My writing students at UCSD Extension asked me if I confront these men and call them on their lies, and I said no, not always. As Naposki put it, I play devil’s advocate, point out when they contradict themselves or say things that don’t make sense, but I know that if I become too confrontational they will shut down and the interview will be over. Or they just won’t trust me and won’t let their true colors show. So I let them say what they want, then I come around and ask what I want to ask.

It’s a subtle exercise of psychological gamesmanship, which I always find interesting. But my goal is to show readers a three-dimensional picture of these people. I’ll let my readers decide if I come away with the winning stuff.

Thanks so much to Caitlin for stopping by In The Next Room! For more information about Caitlin Rother, please visit her website at http://caitlinrother.com, follow her on Twitter, @caitlinrother, or “like” her author’s page on Facebook: http://www.facebook.com/pages/Caitlin-Rother/190361197708434

Tuesday, July 10, 2012

Lies, Knives, and Girls in Red Dresses by Ron Koertge

Lies, Knives, and Girls in Red Dresses by Ron Koertge
(Illustrated by Andrea Dezso)

Release Date
: July 10th 2012
Pages: 96
Format: E-galley
Source: NetGalley/Publisher
Publisher: Candlewick
Buy It: Book Depository
Once upon a time, there was a strung-out match girl who sold CDs to stoners. Twelve impetuous sisters escaped King Daddy's clutches to jiggle and cavort and wear out their shoes. And Little Red Riding Hood confessed that she kind of wanted to know what it's like to be swallowed whole. From bloodied and blinded stepsisters (they were duped) to a chopped-off finger flying into a heroine's cleavage, this is fairy tale world turned upside down.
This isn't a book I disliked, but there wasn't anything that special about it either. If a writer is going to revisit fairytales, especially in verse form, I feel like there should be something really exciting and original about their execution. Unfortunately, even though there were passages and poems I enjoyed in Lies, Knives and Girls in Red Dresses, when I finished the book I was left thinking Transformations by Anne Sexton is so much better. Not exactly the thought I was hoping to have.

There's a nice bit of snark and contemporary wit to Koertge's writing, and it was one of the things I did enjoy about this collection. In "East of the Sun and West of the Moon", he writes "Don't you just / love a curse with an escape clause?" a sentiment that rings true for the fast majority of fairytales,  at least once Disney gets its hands on them.  In "The Ogre Queen", Koertge quips, "Sleeping Beauty? Just another narcoleptic with a pretty / face if you ask me."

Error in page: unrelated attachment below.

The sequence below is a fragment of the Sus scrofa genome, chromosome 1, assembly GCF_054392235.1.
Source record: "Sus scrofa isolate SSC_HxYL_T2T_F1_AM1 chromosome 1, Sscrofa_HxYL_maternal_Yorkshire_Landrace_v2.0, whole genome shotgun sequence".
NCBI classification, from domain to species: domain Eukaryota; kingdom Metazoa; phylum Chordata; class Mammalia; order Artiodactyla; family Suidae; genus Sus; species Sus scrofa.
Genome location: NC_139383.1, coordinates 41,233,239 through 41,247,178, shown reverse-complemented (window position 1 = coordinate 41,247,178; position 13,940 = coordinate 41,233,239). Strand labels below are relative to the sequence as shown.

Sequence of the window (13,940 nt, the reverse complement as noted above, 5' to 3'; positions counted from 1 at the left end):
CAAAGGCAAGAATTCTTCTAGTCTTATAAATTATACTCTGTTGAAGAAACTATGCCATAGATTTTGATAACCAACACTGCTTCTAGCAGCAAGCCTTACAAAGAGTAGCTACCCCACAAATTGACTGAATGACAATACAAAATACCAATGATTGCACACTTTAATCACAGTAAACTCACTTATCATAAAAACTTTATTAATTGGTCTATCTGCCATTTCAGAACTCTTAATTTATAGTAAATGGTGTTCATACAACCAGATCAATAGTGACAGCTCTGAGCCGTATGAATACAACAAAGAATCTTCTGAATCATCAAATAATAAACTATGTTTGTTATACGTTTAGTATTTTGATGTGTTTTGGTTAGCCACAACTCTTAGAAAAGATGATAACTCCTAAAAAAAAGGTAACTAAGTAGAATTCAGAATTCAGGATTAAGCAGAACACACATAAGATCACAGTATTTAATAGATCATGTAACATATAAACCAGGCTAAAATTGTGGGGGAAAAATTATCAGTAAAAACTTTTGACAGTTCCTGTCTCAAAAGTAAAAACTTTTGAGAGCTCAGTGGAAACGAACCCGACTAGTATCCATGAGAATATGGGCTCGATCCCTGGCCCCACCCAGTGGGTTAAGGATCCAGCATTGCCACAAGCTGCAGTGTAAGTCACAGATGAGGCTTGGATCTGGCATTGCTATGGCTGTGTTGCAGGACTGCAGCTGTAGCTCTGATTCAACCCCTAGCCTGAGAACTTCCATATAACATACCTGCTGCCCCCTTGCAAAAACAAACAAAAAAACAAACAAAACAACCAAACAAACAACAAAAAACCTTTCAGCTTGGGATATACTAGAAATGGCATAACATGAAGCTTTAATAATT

Then there are poems that are less successful, ones that seem more like snippets then the full story. "Little Match Girl" was an unpleasant surprise because it rhymes, but there were others that simply didn't make an impact at all.

In addition, the illustrations in this book as done by Andrea Dezso, at least the e-copy I had, are beautiful. I'm pretty sure they are made using paper cut-outs, which is a unique and enchanting technique, perfect for what Lies, Knives and Girls in Red Dresses contains. However, my favourite illustration is actually featured on the cover, while many of them seemed to tell stories more interesting than the poems themselves.

Even though I wanted more from this book, more to the poems, more to the story, more than its slim 96 pages, there were still moments that left an impact. In "Wolf", Koertge writes:
"we take him out, leaving just a few
bones so the message is clear:

This is our forest. Perfect before you came.
Perfect again when all your kind is dead."
Is Lies, Knives and Girls in Red Dresses worth picking up? If it interests you, sure, though I'd test out a library copy first. But if you're looking for the real genius of fairytale retellings in verse, I can't help once again recommending Anne Sexton's Transformations- it's everything I wanted from Koertge's Lies, Knives and Girls in Red Dresses but didn't quite manage to get.

Monday, July 09, 2012

Invincible Microbe by Jim Murphy and Alison Blank

A great little history of tuberculosis for younger readers, Invincible Microbe: Tuberculosis and the Never-Ending Search for a Cure by Jim Murphy and Alison Blank mixes science and stories for an easy to read non-fiction book. It's complimented by red writing and black and white images, which break up the text nicely. For such a complicated issue, Murphy and Blank manage to pare down the story to its essentials which make it easy to follow but still allows the reader some insight into specific events and people. There's even the addition of pronunciation guides for all the scientific names.

There are a few instances in Invincible Microbes when the book felt a bit superficial, but I have a pretty advanced scientific background that means I am definitely not the intended reader. Then, there were other times when historical figures were mentioned without any elaboration at all– when I felt a younger reader would probably benefit from one, even just to say that Alexandre Dumas wrote The Count of Monte Cristo when quoting him, for example.